Crown Points Distribution
The Play-In Tournament format has to provide lowest possible randomness, be attractive for viewers and minimize the risk of match fixing. Let’s analyze the proposed format step by step to see if those are satisfied.
I really like the idea of Round Robin in two groups, as this format is both attractive and skillful. Top4 cutoff helps to minimize match fixing risk. Top1 players getting slots is also smart and deserved. Getting 5-0 or 4-1 score is enough of a skill proof. Moreover it reduces match fixing possibilties of Top1 ‘helping’ somebody from lower standings to pass the playoff threshold.
The playoff phase though seems to be the randomness bottleneck of the format. Even with all the earlier wrap, Gwent Masters spot decided on just one match is a step backwards. Some more basic and more detailed maths on the issue was done here.
I think the first part of the system is healthy, but the playoff format requires improvement focused on lowering the randomness. Definitely more use should be made of the past: round robin scores and maybe even all season performance (CPs). At first I suggested cross league format for playoffs, which even got some support from acclaimed players. Still there are some drawbacks of my suggestion, like lower attractiveness or match fixing possibilities in the last rounds, when players positions become more or less determined. Some further polish is then required. I believe the best solution is not far off and it could be for example double elimination system modified in some way.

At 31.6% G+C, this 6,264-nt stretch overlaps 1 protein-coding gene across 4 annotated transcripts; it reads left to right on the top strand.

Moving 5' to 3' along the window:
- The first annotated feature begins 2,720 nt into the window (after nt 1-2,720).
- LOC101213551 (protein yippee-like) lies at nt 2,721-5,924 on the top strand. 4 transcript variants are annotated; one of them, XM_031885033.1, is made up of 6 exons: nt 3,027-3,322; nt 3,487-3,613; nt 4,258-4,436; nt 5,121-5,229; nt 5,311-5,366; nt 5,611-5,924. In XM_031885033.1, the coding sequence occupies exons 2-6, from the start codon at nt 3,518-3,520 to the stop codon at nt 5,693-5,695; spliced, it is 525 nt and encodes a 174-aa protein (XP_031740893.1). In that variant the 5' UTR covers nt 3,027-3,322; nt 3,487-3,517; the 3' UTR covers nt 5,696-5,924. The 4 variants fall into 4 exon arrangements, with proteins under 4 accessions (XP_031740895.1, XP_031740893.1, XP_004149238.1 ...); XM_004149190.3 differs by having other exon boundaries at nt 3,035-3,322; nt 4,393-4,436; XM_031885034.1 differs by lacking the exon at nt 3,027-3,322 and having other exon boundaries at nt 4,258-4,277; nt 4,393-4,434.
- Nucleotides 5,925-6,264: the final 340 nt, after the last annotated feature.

- 1st place – 5 CP
- 2nd – 4CP
- 3rd – 3 CP
- 4th – 2 CP
- 2nd place – 10 CP
- 3rd-4th place – 5 CP
- 5th-8th place – 1 CP
There is a grand total of 45 Crown Points to gather via tournament performance and 120 CPs obtainable via ladder.
The gap between 9-20th (12) and 1st place (20) Crown Points becomes now a point of reference. It is equal to 8 CPs (20 CPs before). Placing as Top1 rather than Top16 player during whole cycle grants 64 CPs in total.
In spite of flattening CPs distribution, ladder will still remain main CP source and regular Top3 placements will guarantee qualification to Play-In Tournament.
Outside the box
Let’s discuss here some other stuff less associated with the new format, but still revolving around competitive Gwent
- Official tournaments format (Gwent Opens/Gwent Masters Final)
Single Elimination is classic and easy to follow, but I think the general direction taken in Gwent Masters 4 invites some experiments. The objective would be to reduce randomness while keeping the competitive play stream-friendly. At least i think it is good time for community tournaments to play around with various Top8 ideas other than SE or DE and see how it goes.
2. Players Profiles and Gwent Masters Ratings
Moreover, all MMR data is available in-game by clicking players profiles, but it is not visible at Gwent Masters Rankings website (it used to look like this in Masters 1).
I’d suggest following approach:
- public profile data is visible both in game and in Gwent Masters Ratings
- private profile data is invisible in-game and in Ratings (name, total mmr etc. remains of course
Thanks for reading! It was a chunk of an article, but there are only one Masters each year thankfully. Stay tuned!